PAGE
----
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Renaissance Family and Cosmetic Dentistry | Severs in Folsom

          2180 E. Bidwell Street,
          Suite 100 Folsom,
          CA 95630

          Phone: 916-983-9800


Calcaneal Apophysitis (Sever's Disease)

What is calcaneal apophysitis?

The heel bone is called the calcaneus. In children, there is an area on the heel bone where the bone grows that is called the growth plate, or apophysis. Calcaneal apophysitis, also called Sever's disease, is inflammation of the calcaneal growth plate that causes pain in the heel. It is the most common cause of heel pain in children, adolescents, and teenagers.

How does it occur?

This inflamed heel growth plate is caused by overusing the foot with repetitive heel strikes. It may also occur from wearing shoes with poor heel padding or poor arch supports.

What are the symptoms?

A child will complain of heel pain. Running and jumping usually increase the symptoms.

How is it diagnosed?

The health care provider will find tenderness over the bottom part of your child's heel. In severe cases of calcaneal apophysitis, he or she may order an x-ray to be sure there is no damage to the growth plate.

How is it treated?

Your child may need to rest or do activities that do not cause heel pain. It is very important that your child wear shoes with padded heel surfaces and good arch supports. Extra heel pads may be placed in your child's shoe. Your health care provider may recommend shoe inserts, called orthotics. You can buy orthotics at a pharmacy or athletic shoe store or they can be custom-made. Your provider may also prescribe an anti-inflammatory medicine for your child.

How long will the effects last?

Pain from calcaneal apophysitis may last weeks to months and may come back if your child returns to sports or strenuous activities too soon.

When can my child return to normal activities?

Everyone recovers from an injury at a different rate. Return to activity will be determined by how soon your child's heel recovers, not by how many days or weeks it has been since your injury has occurred. In general, the longer your child has symptoms before starting treatment, the longer it will take to get better. The goal of rehabilitation is to return your child to his or her normal activities as soon as is safely possible. If your child returns too soon he or she may worsen the injury.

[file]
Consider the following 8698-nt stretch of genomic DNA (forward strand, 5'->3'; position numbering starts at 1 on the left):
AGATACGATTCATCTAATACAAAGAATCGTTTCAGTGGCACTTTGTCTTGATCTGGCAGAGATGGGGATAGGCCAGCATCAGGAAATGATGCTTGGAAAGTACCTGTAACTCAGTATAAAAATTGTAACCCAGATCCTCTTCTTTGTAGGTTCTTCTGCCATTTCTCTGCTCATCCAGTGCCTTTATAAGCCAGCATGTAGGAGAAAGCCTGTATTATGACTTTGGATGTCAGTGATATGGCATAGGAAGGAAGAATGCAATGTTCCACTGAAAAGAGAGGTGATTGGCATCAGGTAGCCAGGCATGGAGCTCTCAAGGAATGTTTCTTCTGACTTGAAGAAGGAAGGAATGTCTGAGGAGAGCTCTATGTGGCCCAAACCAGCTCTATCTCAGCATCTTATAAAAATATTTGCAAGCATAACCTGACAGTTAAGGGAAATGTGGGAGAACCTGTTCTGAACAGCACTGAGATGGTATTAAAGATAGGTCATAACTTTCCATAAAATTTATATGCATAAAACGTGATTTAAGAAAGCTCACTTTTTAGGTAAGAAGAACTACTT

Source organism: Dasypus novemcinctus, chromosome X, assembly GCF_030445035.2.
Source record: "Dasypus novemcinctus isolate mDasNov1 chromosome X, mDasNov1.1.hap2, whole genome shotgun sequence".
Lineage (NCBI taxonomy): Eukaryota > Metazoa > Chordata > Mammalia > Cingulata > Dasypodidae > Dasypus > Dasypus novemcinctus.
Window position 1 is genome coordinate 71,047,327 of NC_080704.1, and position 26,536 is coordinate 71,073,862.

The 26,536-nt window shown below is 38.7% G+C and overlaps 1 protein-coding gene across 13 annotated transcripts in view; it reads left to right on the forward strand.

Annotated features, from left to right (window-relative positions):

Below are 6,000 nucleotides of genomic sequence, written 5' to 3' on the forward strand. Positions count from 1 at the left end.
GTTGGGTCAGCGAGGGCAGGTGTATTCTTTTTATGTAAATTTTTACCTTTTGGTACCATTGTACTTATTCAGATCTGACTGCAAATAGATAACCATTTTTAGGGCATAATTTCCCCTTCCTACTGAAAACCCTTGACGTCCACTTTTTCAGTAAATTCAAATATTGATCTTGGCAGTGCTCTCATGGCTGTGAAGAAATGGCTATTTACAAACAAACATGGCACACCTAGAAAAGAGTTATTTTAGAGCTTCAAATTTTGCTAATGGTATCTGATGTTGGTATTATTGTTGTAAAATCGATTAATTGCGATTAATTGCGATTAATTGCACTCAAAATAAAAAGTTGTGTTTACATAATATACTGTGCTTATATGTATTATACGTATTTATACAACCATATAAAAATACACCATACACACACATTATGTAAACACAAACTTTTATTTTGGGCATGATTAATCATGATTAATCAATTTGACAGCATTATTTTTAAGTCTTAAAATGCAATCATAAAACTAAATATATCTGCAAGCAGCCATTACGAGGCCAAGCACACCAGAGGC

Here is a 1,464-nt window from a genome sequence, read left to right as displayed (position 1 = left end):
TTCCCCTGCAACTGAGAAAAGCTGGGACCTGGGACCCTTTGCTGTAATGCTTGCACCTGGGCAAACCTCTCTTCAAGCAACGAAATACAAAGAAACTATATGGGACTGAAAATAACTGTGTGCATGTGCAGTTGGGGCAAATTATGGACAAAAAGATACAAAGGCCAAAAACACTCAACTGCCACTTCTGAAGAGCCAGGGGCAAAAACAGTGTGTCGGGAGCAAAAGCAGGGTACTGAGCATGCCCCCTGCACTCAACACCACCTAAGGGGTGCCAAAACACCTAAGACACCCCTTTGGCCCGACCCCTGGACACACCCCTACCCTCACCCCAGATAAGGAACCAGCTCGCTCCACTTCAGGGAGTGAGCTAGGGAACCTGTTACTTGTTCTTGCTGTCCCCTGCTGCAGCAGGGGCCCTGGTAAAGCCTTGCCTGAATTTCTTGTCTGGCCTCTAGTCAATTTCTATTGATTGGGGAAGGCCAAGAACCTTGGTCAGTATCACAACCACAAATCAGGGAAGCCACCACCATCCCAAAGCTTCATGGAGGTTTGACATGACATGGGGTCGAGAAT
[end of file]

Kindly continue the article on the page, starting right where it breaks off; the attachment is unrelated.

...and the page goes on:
If the heel hurts, your child needs to rest from sports or other strenuous activities. Your child should rest for several days at a time and then go back gradually. Before returning, he or she should be able to jog painlessly, then sprint painlessly, and be able to hop on the injured foot painlessly. If at any time during this process your child develops further heel pain, he or she should rest for 3 to 4 more days until the pain is gone before trying to return again.

How calcaneal apophysitis be prevented?

Calcaneal apophysitis is best prevented by having your child wear shoes that fit properly. The heel portion of the shoe should not be too tight, and there should be good padding in the heel. You may want to put extra heel pads in your child's shoes.

Some children simply get too much physical activity (such as playing on too many teams, practicing for hours, etc). Their heel pain is a message to slow down.

STRETCH - to reduce tension along the Achilles tendon and the heel.

Technique: Warm up until you start to sweat, stretch to a gentle pull and hold without bouncing for 20 seconds.

Frequency: Do 4-8 repetitions/day, 5-7 days per week


Calf Stretch

  • Stand with your feet pointed forward
  • Keep your heels down and back leg straight.
  • Slowly bend the front leg until you feel a gentle upper calf stretch in the back leg.




Heel Stretch

  • Stand with your feet pointed forward and heels down.
  • Slowly bend the back leg until you feel a gentle lower calf or heel stretch along that leg.